Crowdsourcing Sermons

Crowdsourcing August 1 Sermon

For this summer’s sermons, we’d like to incorporate your perspectives. The
clergy will pose a question at the beginning of each week. Your
responses to the question will help inform the sermon for that week.

Please respond to the August 1 sermon topic: “When have you experienced a connection to Israel (the land, the people, the state) that surprised you? Describe the moment.”

6 Responses to Crowdsourcing Sermons

  1. leftytowhead says:

    In June of 1967, not more than two weeks after the recapture of the Old City of Jerusalem whilst I was a student @ U. of Leeds in England, I went with a good friend to Israel for the summer and we went with his cousin to the Western Wall which, until then, had been totally inaccessible to Jews since the founding of the state of Israel. I’d been to Jerusalem twice before, but, of course, not to The Wall. As we passed the old dividing line, I felt a sensation which I’d never felt before; it was like walking in a dream. Walking over the rubble, we entered through the gate near the wall and as I kissed the mazuzzah I had a warming of my soul. Soon I was in front of the Wall. To me it had always been the hope of my great-grandmother (whom I never met but “knew” through my mother’s stories) who was ultra-pious, to be buried in Jerusalem as near to the wall as possible. In fact, a clod of earth from Israel was put under her head in her coffin in 1931 at the funeral. I approached the Wall with my friend’s cousin’s boyfriend and as I put my hands on it, I felt 10,000 generations rushing/pressing through me and I was riveted to that wall crying like a baby, but with tears of joy. It seemed like an eternity, but was probably only for a minute of two. Finally, I felt a hand on my shoulder and it was Varda’s boyfriend who gave me a big hug and we left together overwhelmed by our experience. When I returned to the USA I even wrote a poem on this experience which I still look at before the High Holidays to get me into the mood.

  2. Jeffrey Strauss- says:

    My only trip to Israel was in 1996 with Congregation Beth Ahavah. There were approximately 16 of us that met monthly over the course of a year to design our trip. Our tour guide was a woman who grew up in NYC and made an aliyah to Israel. We arrived during a very troubling time – the Intifadah. A bomb went off in Tel Aviv the second or third day we were in the country. Some of our plans were canceled that evening but what I most remember is that we were asked to call home immediately. News would travel around the world about that in an instance and we had to line up at the pay phone to call home and let our relatives know we were OK. When I got on the phone, I cried to tell my parents that we were all OK. Sirens could be heard all around us as we made those calls.

  3. docbzf says:

    I changed my name.

    I legally changed my English first name to “Ben-Zion ” after our [ first ] trip to Israel .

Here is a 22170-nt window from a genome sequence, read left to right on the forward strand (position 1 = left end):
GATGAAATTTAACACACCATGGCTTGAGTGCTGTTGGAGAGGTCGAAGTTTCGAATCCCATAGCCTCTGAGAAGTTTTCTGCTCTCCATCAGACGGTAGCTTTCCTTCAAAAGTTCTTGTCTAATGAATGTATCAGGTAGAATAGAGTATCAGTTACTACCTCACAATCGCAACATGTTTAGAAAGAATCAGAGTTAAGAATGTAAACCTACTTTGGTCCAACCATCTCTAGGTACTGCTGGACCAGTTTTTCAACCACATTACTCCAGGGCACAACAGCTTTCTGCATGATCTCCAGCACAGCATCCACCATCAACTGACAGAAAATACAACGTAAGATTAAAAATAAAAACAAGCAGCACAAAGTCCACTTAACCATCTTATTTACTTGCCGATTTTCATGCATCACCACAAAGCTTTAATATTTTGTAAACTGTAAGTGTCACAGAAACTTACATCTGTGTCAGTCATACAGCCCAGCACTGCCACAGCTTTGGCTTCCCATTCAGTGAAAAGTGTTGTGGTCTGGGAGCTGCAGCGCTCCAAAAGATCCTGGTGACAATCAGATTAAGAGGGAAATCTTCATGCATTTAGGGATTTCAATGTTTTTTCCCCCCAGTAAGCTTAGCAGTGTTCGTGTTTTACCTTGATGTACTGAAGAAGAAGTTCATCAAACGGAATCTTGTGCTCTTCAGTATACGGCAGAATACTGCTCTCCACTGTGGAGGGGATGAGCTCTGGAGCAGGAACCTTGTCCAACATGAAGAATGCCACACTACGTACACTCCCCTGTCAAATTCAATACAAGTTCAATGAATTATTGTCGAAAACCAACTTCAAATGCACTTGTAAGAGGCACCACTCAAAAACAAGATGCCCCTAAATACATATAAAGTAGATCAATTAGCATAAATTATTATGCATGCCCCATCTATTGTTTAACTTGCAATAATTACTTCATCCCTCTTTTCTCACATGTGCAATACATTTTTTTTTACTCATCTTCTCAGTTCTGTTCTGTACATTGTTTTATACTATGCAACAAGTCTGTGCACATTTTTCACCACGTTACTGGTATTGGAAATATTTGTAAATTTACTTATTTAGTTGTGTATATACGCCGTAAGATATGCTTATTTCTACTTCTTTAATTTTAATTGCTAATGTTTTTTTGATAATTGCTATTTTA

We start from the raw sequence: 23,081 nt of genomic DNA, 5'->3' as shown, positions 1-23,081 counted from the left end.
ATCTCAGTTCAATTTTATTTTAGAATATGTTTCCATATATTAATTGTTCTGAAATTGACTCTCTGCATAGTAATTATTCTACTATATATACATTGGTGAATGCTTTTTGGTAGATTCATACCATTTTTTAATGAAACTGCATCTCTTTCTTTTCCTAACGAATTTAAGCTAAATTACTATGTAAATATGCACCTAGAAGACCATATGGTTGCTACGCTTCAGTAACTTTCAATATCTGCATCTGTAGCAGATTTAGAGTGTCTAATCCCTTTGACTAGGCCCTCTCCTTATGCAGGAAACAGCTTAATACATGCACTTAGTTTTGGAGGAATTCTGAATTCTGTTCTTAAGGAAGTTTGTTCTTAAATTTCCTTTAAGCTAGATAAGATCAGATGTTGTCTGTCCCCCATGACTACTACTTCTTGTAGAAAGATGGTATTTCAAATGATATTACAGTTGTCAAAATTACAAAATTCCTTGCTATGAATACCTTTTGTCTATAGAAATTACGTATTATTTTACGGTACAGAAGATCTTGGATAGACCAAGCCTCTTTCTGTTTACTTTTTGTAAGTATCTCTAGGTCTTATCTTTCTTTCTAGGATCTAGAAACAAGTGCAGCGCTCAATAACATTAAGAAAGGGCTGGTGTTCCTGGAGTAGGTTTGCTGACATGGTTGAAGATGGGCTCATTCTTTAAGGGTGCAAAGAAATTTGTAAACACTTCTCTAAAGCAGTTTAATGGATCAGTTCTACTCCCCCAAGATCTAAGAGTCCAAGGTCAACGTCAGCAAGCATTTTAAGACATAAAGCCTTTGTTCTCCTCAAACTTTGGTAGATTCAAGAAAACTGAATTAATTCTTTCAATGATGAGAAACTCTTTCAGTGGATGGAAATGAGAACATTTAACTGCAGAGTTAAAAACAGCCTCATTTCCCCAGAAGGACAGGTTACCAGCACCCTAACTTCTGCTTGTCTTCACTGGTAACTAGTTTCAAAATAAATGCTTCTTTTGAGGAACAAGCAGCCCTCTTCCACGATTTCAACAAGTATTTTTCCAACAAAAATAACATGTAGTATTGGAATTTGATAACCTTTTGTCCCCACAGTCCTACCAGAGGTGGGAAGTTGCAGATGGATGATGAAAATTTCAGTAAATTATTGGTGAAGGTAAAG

The back-story :
    I was born in 1936 with an English first name “Burton” and a ( ceremonial ) Hebrew name “Ben-Zion” ( after my mother’s deceased father ) .
    At age 36 , Jane and I joined a national Hadassah group touring Israel . We were given blank name-tags, and I wrote “Ben-Zion” because it seemed haimish .
    At the Kotel , I had a powerful mystical experience of Connection-to-Our-Ancestors , and I decided to legally change my name .
    My reason was not logical . . . it was beyond psychological . .
    it was pure emotion .
    Grandfather Ben-Zion had brought the family from an Eastern European shtetl to an Eastern American city , and I had been told that he was an honorable mentsch . I honored him by preserving his name .

    We Jews belong to the Jewish people . We all behave differently , believe differently , look different , but we all BELONG .
    i have the good Mazel to belong to this People .

    • Lyn Linker says:

      Thank you for sharing your story, Ben-Zion. I knew from something you said once that “Ben-Zion” was not your birth name but I would never have asked you what your birth name was and why you changed it. That was for you to share or not share as you wished and not for me to pry into your life.

      I’m sure your grandfather would be very proud of you and the mensch that you are. And he would be thrilled that you were smart enough to marry a wonderful woman like Jane.

  4. kybluehen says:

    One of my warmest connections while growing up in Levittown was coming downtown around 1970 or so with my Young Judea chapter for Israeli dancing at the Art Museum in support of Soviet Jewry.

    This past April, my older brother and I had a very moving experience visiting Israel for our very first time. Surprisingly, it wasn’t worshipping with him at the Western Wall that moved me as much as the Joseph Karo synagogue in Safed and the (alleged) tomb of King David.

    Sadly, the strong bond to the full body of Jews both in and out of Israel that I felt while young (Six-Day war was during my teens) has been compromised lately, not by Israel’s continuous fight for survival, but by its in-fighting over who is a Jew. I find the restrictions on non-Orthodox or non-Haredim offensive, as well as a couple not being able to worship together.

    If the State of Israel continues catering to these exclusive groups at the expense of the majority of worldwide Jewry, we might as well just focus on the NMAJH and our local synagogues.

  5. leftytowhead says:

    Kybluehen I was president of the Levittown chapter of Young Judea in the early 1960’s ! How ironic. It was a very important part of my Jewish life and I eventually went for a summer to Israel in 1963.

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